Similarly, the abstract specification could be inconsistent in the sense that it contains no executions at all. We could exclude that by actually executing a few steps on a small example state in the theorem prover, but the refinement proof down to C already requires us to show that there exists an abstract spec execution for every C execution, so once the full proof chain is assembled, the intermediate steps don’t actually have to be checked – the proof could not succeed if the spec was empty.

The actual test for theorem assumptions is using the theorems (e.g. the integrity security theorem) on an example system and state and prove that the assumptions are satisfied by that system. We do that as part of the regression test for (very) small examples for the security theorems, and we have applied them to actual larger systems as well (not part of the ongoing regression tests, though).

The main missing (as in not proved, only manually validated) large-ish assumption is that the initial state after boot satisfies the invariants. That part is something we can and should prove at some point. It’s mainly a question of team scheduling and funding. This proof would not fully remove any assumptions about initial state, but it would reduce them from “state after kernel init code has run” to “state after boot loader has run”, which is much simpler. You could in theory, with a boot loader proof, further reduce this to “state after machine has been switched on”. At that point you would then hit hardware verification which is also possible, and may eventually have assumptions about things like input voltage etc. You’d probably want to stop way before that, the main point is that there will always be residual assumptions left that have to be validated outside the proof world. You’d want those to be simple to actually check.

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As a matter of curiosity: how far down would you go?

Our lowest proof level depends on the architecture. For ARMv7 without virtualisation extensions, and hopefully soon for RISC-V 64, the lowest level is binary code. For x64 and ARMv7 with virtualisation extensions the lowest formalisation level is currently the C code.

As for how far we would go: with RISC-V there is a real chance at actually verified processor implementations at some point. These would probably be at the gate level. Having an end-to-end proof from high-level spec through code and binary down to verified hardware at the gate level would certainly be awesome, and that’s probably the point where we’d stop pushing further.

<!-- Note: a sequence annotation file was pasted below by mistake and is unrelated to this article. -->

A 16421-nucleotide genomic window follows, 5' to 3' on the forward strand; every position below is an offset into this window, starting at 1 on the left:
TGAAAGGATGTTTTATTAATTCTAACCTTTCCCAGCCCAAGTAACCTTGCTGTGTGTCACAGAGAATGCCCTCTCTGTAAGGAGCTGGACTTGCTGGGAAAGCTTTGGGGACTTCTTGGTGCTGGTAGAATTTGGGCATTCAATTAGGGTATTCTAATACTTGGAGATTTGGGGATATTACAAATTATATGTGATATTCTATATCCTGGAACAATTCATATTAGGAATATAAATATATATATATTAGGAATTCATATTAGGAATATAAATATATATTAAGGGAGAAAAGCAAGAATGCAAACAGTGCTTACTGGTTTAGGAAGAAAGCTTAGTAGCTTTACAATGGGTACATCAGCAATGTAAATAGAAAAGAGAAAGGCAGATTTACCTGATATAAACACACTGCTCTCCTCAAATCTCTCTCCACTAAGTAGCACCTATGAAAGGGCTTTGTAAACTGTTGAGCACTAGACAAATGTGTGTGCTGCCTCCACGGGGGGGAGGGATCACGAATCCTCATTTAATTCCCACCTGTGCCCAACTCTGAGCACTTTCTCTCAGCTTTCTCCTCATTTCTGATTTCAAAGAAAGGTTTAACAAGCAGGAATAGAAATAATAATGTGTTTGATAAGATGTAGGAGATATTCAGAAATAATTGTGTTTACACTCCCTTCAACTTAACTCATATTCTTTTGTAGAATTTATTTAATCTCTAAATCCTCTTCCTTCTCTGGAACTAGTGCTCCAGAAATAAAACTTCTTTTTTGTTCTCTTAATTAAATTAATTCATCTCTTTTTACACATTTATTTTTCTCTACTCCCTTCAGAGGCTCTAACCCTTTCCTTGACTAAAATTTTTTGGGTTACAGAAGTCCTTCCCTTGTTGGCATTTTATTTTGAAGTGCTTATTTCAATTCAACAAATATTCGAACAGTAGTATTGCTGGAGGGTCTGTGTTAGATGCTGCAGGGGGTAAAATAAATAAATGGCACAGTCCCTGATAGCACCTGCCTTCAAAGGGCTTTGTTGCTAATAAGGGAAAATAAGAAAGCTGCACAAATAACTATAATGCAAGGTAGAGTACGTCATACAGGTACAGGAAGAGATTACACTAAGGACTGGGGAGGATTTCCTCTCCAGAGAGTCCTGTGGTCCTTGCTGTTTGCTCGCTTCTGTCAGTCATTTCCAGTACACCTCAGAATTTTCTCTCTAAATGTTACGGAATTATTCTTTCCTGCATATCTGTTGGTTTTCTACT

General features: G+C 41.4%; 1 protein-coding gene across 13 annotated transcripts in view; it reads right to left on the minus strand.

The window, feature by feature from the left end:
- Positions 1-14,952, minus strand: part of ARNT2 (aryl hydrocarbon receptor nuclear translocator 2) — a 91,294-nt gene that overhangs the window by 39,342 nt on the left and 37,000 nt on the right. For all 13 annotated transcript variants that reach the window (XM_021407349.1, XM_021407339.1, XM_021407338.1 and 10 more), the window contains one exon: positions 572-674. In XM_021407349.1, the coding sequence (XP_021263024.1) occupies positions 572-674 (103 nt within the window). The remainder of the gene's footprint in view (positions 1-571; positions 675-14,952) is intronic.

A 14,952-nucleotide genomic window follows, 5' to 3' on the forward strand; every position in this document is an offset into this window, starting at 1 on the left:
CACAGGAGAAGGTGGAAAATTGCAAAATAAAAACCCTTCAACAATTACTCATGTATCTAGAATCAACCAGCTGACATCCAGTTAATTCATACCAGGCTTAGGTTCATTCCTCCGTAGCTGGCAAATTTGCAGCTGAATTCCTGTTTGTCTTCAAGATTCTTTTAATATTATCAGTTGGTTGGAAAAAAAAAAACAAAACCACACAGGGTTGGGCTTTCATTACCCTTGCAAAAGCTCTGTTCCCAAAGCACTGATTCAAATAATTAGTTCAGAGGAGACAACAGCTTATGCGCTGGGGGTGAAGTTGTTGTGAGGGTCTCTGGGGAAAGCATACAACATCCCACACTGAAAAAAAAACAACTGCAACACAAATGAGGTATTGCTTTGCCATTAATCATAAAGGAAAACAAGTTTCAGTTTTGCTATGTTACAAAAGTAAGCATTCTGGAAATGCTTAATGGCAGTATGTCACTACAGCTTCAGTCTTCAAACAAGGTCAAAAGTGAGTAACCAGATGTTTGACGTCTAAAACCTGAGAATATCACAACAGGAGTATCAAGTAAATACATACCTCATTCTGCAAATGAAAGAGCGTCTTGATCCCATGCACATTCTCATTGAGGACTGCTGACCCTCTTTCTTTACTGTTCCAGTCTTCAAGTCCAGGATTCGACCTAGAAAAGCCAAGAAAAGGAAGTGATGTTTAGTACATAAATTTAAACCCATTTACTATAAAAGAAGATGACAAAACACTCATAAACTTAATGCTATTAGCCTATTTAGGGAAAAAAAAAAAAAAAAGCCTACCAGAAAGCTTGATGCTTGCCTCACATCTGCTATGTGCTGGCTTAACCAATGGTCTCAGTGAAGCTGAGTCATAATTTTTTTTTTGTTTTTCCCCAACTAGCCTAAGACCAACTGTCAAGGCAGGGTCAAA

I think this is possible in principle at the moment, mostly a question of time and money and also a question of how much more you get out of it. There are diminishing returns the further down you go, but you also start catching things that are impossible to catch at higher levels (like misbehaving hardware or at some point even timing separation properties of hardware which could prevent things like Spectre).

How far can one go? Could one (with sufficient effort) prove (for example) that the actual, physical hardware produced by the fab correctly implements the processor specification?

I don’t think you could. Proofs can make claims about the logic of how things work, not about which atoms get put where. So you could in theory mathematically verify the input to the fabrication mechanism (gate level and lower), but you can’t make the jump to the physical world with only logic. That’s where it would cross over from logic into physics.

Good point. What if the laws of physics and known material properties were included as additional axioms? I imagine the needed work would be excessive, even on a supercomputer.

Yes, and computing power is probably not even the limiting factor. There’s a lot of trial and error in those engineering and manufacturing processes.

Good point. The furthest we can go (at this point) is probably mask design software, at least if we want to work on even remotely state-of-the-art chips.

Fortunately, bugs at that late stage seem to be rather rare, so if I understand correctly, this isn’t a huge loss.